Catherine Clavering, Kiss Me Deadly: If you want to run a business then I wouldn't bother doing a degree in the thing you want to sell - I'd do a business course and/or marketing. Or just teach yourself. Join a small business or start reading, as the marketing degrees I see aren't really aimed at small brands. And know that you will make mistakes. Loads of them. Just try and do them fast enough to stay afloat!
Rachel Hill, Origami Customs: I would tell them to make sure to be clear about your work / home life boundary. So many times, small business owners take their work home with them (especially when you work from home!) or end up working overtime days. It's so important to just take the time to unplug, turn off the phone, and get out of the workspace. Those emails will still be there when you get back, I promise!
Dani Read, FYI by Dani Read: Do your own research (a lot of it) and use every resource. There are federal, state, and private organizations that are dedicated to helping businesses owned by women, lgbtq people, and people of color. As an artist/designer, there was a huge learning curve for me when it came to business, and the resources I've utilized have been so instrumental in "getting there."
Abby Sugar & Sylvie Lardeux, Play Out: We always have two pieces of advice that come to mind. The first is perseverance – when you look at the successes of other companies, you sometimes can feel as if it’s impossible to get to that point or that you are not good enough because you’re not there yet. But you have to think about how long they have been in business or have been around; their success didn’t happen overnight either. So perseverance is a big part of being a business owner; if it were easy, everyone would do it!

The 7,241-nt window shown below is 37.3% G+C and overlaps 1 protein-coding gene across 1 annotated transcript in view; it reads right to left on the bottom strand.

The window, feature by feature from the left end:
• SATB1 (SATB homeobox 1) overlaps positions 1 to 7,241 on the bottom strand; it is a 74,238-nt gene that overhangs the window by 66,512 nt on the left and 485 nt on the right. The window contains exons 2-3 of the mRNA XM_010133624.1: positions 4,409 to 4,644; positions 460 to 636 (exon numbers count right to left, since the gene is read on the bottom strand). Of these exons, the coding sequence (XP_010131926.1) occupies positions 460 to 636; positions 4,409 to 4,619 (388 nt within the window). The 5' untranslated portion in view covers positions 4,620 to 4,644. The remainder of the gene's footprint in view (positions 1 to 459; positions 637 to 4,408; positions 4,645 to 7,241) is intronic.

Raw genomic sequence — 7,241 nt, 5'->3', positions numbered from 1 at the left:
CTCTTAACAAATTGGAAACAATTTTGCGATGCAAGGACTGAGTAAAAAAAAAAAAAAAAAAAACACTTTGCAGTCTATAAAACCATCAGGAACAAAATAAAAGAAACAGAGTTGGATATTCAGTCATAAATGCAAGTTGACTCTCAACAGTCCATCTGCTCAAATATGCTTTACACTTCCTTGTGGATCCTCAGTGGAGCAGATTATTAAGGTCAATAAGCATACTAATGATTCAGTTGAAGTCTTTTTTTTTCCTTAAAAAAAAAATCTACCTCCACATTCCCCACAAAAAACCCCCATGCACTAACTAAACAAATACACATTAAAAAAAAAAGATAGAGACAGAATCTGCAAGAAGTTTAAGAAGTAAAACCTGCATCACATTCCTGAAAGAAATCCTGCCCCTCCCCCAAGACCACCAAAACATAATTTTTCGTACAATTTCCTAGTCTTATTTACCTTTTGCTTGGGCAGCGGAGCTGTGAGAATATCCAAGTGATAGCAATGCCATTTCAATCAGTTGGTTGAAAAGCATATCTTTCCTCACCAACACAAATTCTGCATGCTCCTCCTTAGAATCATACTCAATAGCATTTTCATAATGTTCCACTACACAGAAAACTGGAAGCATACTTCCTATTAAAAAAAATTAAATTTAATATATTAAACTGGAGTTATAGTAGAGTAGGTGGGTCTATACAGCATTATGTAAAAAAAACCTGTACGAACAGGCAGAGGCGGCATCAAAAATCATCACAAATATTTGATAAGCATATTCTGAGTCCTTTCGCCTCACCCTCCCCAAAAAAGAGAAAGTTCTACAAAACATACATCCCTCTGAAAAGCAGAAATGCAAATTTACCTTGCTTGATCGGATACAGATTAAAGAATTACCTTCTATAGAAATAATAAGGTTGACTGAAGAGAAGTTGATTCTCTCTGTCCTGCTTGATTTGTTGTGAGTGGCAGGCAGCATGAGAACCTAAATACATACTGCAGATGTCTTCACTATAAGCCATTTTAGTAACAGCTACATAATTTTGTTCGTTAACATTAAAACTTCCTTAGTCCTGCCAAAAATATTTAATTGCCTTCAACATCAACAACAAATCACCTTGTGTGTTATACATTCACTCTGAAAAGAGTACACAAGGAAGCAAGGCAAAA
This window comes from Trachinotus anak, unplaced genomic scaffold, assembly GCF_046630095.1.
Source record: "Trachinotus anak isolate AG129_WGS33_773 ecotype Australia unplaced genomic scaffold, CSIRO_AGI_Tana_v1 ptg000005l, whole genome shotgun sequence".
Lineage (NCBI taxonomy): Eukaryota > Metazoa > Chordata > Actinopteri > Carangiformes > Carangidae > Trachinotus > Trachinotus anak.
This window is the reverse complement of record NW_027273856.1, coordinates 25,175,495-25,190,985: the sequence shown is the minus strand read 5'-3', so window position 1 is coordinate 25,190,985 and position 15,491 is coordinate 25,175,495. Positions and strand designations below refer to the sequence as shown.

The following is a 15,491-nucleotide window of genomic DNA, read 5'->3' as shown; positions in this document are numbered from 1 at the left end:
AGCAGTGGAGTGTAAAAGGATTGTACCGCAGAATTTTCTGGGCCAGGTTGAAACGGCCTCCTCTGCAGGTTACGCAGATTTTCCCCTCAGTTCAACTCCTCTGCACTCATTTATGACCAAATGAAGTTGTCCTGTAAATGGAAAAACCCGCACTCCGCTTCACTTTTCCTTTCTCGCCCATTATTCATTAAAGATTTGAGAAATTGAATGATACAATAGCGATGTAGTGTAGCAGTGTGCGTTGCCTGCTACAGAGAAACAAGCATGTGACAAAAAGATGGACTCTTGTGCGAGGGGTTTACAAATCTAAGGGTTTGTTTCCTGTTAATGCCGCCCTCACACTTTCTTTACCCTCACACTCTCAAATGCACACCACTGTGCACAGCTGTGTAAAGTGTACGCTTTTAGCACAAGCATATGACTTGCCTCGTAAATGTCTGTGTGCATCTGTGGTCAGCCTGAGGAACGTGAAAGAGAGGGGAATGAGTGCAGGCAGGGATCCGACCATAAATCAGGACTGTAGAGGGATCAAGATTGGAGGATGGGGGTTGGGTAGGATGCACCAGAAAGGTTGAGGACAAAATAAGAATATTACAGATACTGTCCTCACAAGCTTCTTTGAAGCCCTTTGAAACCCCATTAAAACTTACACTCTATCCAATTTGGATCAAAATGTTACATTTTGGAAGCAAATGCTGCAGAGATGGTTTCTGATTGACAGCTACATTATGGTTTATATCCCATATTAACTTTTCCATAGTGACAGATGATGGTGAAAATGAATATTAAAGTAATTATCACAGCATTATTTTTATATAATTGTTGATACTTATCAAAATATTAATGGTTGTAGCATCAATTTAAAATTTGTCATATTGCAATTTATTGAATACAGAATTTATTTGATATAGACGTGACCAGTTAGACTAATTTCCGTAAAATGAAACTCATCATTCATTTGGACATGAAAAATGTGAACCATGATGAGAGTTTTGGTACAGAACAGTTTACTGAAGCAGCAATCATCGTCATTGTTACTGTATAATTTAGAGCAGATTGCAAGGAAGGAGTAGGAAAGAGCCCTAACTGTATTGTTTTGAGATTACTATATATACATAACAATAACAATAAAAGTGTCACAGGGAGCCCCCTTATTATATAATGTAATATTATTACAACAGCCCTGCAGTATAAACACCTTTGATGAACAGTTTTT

Second, make sure that you have a balanced approach and vision. This was easy for us because there are two of us, so we are able to balance each other’s ideas and opinions – whether this be regarding advertising opportunities or a new graphic design for our underwear, we are able to consider multiple angles and we don’t always agree with each other. This is not to say that you HAVE to have one business partner, but it is to say that if you are going into business by yourself, try to find a team of people to work with you whose opinion you respect and who can help you look at all aspects of the business.
P.S. You can shop all of these designers right here at Bluestockings: